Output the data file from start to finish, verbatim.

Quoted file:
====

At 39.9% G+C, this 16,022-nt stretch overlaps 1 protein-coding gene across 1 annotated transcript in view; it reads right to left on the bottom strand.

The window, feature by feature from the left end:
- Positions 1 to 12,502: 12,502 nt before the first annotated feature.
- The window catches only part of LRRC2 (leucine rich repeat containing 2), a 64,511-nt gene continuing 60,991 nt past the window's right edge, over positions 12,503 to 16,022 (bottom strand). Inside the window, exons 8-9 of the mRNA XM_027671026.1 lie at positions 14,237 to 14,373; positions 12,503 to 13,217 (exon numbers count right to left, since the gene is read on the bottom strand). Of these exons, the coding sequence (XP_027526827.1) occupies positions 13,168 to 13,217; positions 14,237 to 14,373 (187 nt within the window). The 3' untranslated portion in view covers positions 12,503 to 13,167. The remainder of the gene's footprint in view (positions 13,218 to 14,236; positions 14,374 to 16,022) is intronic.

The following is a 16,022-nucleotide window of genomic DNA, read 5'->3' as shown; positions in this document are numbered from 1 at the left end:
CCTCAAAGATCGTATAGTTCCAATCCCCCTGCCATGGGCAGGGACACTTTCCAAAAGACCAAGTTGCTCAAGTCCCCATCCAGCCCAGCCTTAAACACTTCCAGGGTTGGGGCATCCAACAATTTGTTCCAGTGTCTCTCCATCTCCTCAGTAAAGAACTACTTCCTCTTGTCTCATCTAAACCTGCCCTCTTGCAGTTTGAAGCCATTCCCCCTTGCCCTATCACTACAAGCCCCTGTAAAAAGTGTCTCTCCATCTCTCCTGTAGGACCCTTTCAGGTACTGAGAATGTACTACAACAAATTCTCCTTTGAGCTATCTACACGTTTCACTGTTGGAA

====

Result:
At 39.9% G+C, this 16,022-nt stretch overlaps 1 protein-coding gene across 1 annotated transcript in view; it reads right to left on the bottom strand.

The window, feature by feature from the left end:
- Positions 1 to 12,502: 12,502 nt before the first annotated feature.
- The window catches only part of LRRC2 (leucine rich repeat containing 2), a 64,511-nt gene continuing 60,991 nt past the window's right edge, over positions 12,503 to 16,022 (bottom strand). Inside the window, exons 8-9 of the mRNA XM_027671026.1 lie at positions 14,237 to 14,373; positions 12,503 to 13,217 (exon numbers count right to left, since the gene is read on the bottom strand). Of these exons, the coding sequence (XP_027526827.1) occupies positions 13,168 to 13,217; positions 14,237 to 14,373 (187 nt within the window). The 3' untranslated portion in view covers positions 12,503 to 13,167. The remainder of the gene's footprint in view (positions 13,218 to 14,236; positions 14,374 to 16,022) is intronic.

The following is a 16,022-nucleotide window of genomic DNA, read 5'->3' as shown; positions in this document are numbered from 1 at the left end:
CCTCAAAGATCGTATAGTTCCAATCCCCCTGCCATGGGCAGGGACACTTTCCAAAAGACCAAGTTGCTCAAGTCCCCATCCAGCCCAGCCTTAAACACTTCCAGGGTTGGGGCATCCAACAATTTGTTCCAGTGTCTCTCCATCTCCTCAGTAAAGAACTACTTCCTCTTGTCTCATCTAAACCTGCCCTCTTGCAGTTTGAAGCCATTCCCCCTTGCCCTATCACTACAAGCCCCTGTAAAAAGTGTCTCTCCATCTCTCCTGTAGGACCCTTTCAGGTACTGAGAATGTACTACAACAAATTCTCCTTTGAGCTATCTACACGTTTCACTGTTGGAA